Journal of Postgraduate Medicine
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Year : 1980  |  Volume : 26  |  Issue : 4  |  Page : 269-72  

Sclerosing (retractile) mesenteritis.

SD Deodhar, RP Usgaoncar 

Correspondence Address:
S D Deodhar

How to cite this article:
Deodhar S D, Usgaoncar R P. Sclerosing (retractile) mesenteritis. J Postgrad Med 1980;26:269-72

How to cite this URL:
Deodhar S D, Usgaoncar R P. Sclerosing (retractile) mesenteritis. J Postgrad Med [serial online] 1980 [cited 2023 Jun 10 ];26:269-72
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Intestinal obstruction is one of the commonest problems faced by a surgeon. Intestinal tuberculosis and malignancy are the two common causes of intramural obstruction in our country.

However, we recently came across a case at the K.E.M. Hospital, Bombay, of a benign condition that is rarely described in surgical text books and which at the time of operation may mimic malignancy. The rarity of this condition prompted us to report this case of sclerosing mesenteritis resulting in intestinal obstruction; this is a condition of inflammatory mesenteric scarring of an undetermined etiology.


A 70 year old male patient was admitted on 9-5-1979 to the K.E.M. Hospital, Bombay, with complaints of generalised colicky abdominal pain and absolute constipation for two days. He had abdominal distension but did not have vomiting. His past history did not show any significant features.

On examination, there was abdominal distension with visible loops of bowel around the umbilicus and occasional peristaltic waves. There was no guarding or tenderness. Liver and spleen were not palpable. There was no palpable lump elsewhere in the abdomen. Peristaltic sounds were exaggerated. Rectal examination did not reveal anything abnormal. The temperature, pulse and respiration were well maintained and there were no signs of dehydration. Laboratory investigations were not contributory.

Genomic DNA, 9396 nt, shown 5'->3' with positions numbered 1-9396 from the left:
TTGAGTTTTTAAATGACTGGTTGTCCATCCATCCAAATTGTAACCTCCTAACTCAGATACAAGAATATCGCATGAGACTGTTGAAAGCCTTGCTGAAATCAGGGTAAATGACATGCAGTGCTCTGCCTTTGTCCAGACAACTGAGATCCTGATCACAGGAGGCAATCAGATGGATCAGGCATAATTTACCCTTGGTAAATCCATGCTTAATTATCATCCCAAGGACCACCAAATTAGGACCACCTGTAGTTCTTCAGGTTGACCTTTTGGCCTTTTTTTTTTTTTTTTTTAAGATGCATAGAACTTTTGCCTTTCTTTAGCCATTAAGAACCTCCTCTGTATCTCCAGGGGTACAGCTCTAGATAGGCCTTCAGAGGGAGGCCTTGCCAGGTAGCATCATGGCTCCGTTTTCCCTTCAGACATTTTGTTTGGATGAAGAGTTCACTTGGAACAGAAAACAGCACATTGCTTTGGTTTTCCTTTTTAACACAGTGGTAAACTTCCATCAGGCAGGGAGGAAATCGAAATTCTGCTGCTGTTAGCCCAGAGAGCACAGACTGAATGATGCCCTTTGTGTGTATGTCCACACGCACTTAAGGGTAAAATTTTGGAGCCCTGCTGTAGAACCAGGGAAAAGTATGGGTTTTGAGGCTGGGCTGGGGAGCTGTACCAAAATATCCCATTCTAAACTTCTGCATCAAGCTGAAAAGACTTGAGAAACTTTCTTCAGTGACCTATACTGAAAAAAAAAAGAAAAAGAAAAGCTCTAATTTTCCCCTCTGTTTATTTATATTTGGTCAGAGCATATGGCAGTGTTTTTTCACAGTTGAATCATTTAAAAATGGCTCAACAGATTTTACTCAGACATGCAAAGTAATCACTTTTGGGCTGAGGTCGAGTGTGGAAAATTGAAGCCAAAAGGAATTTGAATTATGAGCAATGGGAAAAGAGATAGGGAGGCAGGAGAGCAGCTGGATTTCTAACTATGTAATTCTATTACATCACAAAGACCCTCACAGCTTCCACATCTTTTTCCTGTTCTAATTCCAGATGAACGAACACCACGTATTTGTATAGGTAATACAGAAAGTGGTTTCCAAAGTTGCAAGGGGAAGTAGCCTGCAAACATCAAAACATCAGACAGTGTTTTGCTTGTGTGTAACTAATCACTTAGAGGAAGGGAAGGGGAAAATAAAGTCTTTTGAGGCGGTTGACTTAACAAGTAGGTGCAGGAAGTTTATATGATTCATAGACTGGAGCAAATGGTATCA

A plain X-ray of the abdomen with the patient in the erect position showed multiple gas-fluid levels with distension of small bowel loops and absence of colonic gas.

With a clinical diagnosis of subacute intestinal obstruction, the patient was treated with nasogastric decompression, and intravenous alimentation. Enemata administered on two occasions resulted in passage of small amounts of flatus. As his condition did not improve satisfactorily, an exploratory laparotomy was performed under intratracheal gas-oxygen anaesthesia.

At exploration, there was a sector-like involvement of the mesentery, about 30 cm from the ileocaecal junction ending in a stricturous segment of bowel about 1.5 cm long [Fig. 1]. This was composed of firm, fibrous tissue encompassing the circumference of the bowel with distension oŁ proximal loops. The lumen of the bowel seemed markedly narrowed. Similar fibrous nodules extended to the root of the mesentery. It could not be ascertained whether these masses were lymph nodes or not. There was minimal peritoneal effusion, serous in nature.

Since the masses were extending to the root of the mesentery and entrapping the large vessels, resection was not attempted. A side to side anastomosis was performed to bypass the obstruction. One of the mesenteric nodules was excised for biopsy. It was not possible to remove the nodule intact as is done in a mesenteric node biopsy.

The post-operative recovery was uneventful and when last seen (one month after operation), the patient was asymptomatic and abdominal examination did not reveal anything abnormal.